Graduation Year


Document Type




Degree Granting Department


Major Professor

Ping Wang


beach processes, coastal geomorphology, coastal morphodynamics, storm induced erosion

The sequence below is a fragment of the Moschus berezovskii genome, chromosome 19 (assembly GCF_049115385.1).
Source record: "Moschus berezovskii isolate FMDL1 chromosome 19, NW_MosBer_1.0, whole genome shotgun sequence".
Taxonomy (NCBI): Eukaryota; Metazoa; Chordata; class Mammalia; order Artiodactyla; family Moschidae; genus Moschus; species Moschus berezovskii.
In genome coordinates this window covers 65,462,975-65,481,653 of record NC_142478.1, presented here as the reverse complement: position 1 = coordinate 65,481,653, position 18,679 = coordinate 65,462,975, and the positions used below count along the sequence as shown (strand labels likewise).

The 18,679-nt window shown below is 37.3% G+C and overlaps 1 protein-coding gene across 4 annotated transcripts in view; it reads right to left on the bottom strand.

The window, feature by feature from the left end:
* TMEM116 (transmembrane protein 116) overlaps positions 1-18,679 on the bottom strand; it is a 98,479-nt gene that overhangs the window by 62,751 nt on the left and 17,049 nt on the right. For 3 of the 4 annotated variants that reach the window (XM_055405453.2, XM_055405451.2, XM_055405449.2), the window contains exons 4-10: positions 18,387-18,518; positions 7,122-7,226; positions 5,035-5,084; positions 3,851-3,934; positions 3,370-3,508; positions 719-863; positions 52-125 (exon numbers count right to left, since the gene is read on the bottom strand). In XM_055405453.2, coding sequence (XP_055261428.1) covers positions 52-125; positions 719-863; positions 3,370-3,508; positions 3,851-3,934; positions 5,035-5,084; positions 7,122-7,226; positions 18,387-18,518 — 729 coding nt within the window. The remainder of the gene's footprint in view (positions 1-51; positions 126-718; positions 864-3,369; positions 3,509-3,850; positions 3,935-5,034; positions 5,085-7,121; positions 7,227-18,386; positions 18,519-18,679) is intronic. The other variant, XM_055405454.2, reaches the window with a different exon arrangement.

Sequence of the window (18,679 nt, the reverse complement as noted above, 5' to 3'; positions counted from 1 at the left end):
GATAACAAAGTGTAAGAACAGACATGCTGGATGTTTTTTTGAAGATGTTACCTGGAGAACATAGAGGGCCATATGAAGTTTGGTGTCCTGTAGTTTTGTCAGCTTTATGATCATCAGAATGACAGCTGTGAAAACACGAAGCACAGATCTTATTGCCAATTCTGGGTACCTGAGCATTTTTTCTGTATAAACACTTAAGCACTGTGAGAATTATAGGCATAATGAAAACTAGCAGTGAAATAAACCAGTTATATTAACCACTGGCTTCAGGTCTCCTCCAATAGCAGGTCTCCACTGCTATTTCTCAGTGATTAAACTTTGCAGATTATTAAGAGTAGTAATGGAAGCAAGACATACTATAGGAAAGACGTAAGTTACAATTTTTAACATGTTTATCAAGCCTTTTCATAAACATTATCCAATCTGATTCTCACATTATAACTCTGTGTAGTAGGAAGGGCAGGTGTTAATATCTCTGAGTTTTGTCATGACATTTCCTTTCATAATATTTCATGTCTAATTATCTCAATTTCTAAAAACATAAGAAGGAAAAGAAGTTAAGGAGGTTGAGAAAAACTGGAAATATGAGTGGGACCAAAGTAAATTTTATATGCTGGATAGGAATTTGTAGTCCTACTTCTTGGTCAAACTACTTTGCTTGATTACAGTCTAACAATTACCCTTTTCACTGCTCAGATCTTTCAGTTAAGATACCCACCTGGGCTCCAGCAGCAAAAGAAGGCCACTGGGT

Tropical Storm Debby affected the Gulf coast of Florida in late June, 2012. The storm's southerly approach temporarily reversed the annual net southward longshore sediment transport. The energetic conditions associated with Tropical Storm Debby can be seen in the wind, wave and tidal measurements taken from both onshore and offshore weather stations around the dual tidal inlets system of John's Pass and Blind Pass, approximately 25 kilometers north of the mouth of Tampa Bay. The energetic and persistent southerly forcing, in addition to higher storm induced water levels and wave heights, resulted in atypical beach erosion and sediment deposition on the ebb tidal deltas of the two inlets and the surrounding beaches. The John's Pass ebb delta gained 60,000 cubic meters of sediment and the Blind Pass ebb delta gained 9,000 cubic meters as a result of the storm. Shoreline position, beach profile and offshore bathymetric surveys conducted before and after Tropical Storm Debby illustrate the changes in the coastal morphology such as the development of an offshore bar south of Blind Pass and erosion of the dry beach north and south of John's Pass. The Coastal Modeling System (CMS) was used to simulate wave and tide-driven current fields during the passage of the storm. The modeled wave field qualitatively illustrated the shadowing effect of the Tampa Bay ebb delta in reducing the southerly approaching storm wave energy arriving at the study area during the storm. The tidal flow patterns through the inlets and over the ebb tidal deltas were considerably different during the storm, as compared to normal tidal cycles.